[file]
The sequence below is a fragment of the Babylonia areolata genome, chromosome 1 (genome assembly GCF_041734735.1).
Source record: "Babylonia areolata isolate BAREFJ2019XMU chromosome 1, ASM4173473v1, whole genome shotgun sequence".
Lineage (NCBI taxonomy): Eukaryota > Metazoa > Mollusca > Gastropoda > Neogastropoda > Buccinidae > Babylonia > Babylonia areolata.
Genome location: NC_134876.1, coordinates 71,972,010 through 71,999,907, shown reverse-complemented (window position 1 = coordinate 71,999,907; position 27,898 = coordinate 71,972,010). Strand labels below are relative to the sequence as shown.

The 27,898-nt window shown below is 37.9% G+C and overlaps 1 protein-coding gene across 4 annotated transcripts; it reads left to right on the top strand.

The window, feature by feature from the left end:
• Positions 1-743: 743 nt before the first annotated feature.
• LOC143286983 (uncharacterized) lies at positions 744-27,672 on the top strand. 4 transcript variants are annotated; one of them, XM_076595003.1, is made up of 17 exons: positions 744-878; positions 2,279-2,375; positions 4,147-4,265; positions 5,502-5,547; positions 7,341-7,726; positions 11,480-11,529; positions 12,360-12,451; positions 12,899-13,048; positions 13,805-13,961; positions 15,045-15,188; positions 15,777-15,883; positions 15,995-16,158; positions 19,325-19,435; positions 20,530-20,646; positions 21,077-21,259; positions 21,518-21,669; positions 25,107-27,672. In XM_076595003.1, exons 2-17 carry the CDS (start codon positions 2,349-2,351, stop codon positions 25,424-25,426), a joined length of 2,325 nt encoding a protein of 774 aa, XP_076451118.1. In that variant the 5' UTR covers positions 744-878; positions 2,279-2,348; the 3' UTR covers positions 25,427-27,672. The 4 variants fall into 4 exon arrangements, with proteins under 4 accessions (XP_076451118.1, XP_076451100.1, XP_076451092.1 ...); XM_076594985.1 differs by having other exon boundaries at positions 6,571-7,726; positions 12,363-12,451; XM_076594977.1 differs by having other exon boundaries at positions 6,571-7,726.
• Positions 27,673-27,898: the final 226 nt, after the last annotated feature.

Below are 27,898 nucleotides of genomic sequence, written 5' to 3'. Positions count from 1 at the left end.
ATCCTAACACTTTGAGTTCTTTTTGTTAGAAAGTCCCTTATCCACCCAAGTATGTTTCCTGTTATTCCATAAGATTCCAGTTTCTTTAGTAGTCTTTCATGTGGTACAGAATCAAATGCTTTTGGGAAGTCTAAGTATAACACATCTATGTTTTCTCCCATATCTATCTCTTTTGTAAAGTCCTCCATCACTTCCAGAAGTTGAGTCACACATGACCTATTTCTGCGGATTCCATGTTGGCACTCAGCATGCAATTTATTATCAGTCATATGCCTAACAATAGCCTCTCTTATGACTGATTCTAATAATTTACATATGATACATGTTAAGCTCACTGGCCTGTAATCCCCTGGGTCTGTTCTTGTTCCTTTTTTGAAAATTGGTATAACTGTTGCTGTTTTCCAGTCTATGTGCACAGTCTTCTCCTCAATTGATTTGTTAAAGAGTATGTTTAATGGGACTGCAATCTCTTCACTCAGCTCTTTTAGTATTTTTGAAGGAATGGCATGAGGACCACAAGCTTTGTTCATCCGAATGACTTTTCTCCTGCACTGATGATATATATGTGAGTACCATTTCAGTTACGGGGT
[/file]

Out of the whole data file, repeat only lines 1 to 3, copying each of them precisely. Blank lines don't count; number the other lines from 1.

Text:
The sequence below is a fragment of the Babylonia areolata genome, chromosome 1 (genome assembly GCF_041734735.1).
Source record: "Babylonia areolata isolate BAREFJ2019XMU chromosome 1, ASM4173473v1, whole genome shotgun sequence".
Lineage (NCBI taxonomy): Eukaryota > Metazoa > Mollusca > Gastropoda > Neogastropoda > Buccinidae > Babylonia > Babylonia areolata.